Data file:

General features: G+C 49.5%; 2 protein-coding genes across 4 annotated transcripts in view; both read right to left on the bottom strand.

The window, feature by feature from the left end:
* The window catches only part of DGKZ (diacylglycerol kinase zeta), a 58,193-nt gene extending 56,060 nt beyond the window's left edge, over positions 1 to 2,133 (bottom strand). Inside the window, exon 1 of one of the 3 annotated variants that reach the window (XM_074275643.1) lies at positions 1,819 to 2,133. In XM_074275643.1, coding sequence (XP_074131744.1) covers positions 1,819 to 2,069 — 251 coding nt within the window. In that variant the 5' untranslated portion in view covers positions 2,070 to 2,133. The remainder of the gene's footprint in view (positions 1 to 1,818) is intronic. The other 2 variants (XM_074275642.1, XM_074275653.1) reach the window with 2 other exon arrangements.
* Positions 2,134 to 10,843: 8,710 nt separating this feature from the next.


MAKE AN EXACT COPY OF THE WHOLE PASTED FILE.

General features: G+C 49.5%; 2 protein-coding genes across 4 annotated transcripts in view; both read right to left on the bottom strand.

The window, feature by feature from the left end:
* The window catches only part of DGKZ (diacylglycerol kinase zeta), a 58,193-nt gene extending 56,060 nt beyond the window's left edge, over positions 1 to 2,133 (bottom strand). Inside the window, exon 1 of one of the 3 annotated variants that reach the window (XM_074275643.1) lies at positions 1,819 to 2,133. In XM_074275643.1, coding sequence (XP_074131744.1) covers positions 1,819 to 2,069 — 251 coding nt within the window. In that variant the 5' untranslated portion in view covers positions 2,070 to 2,133. The remainder of the gene's footprint in view (positions 1 to 1,818) is intronic. The other 2 variants (XM_074275642.1, XM_074275653.1) reach the window with 2 other exon arrangements.
* Positions 2,134 to 10,843: 8,710 nt separating this feature from the next.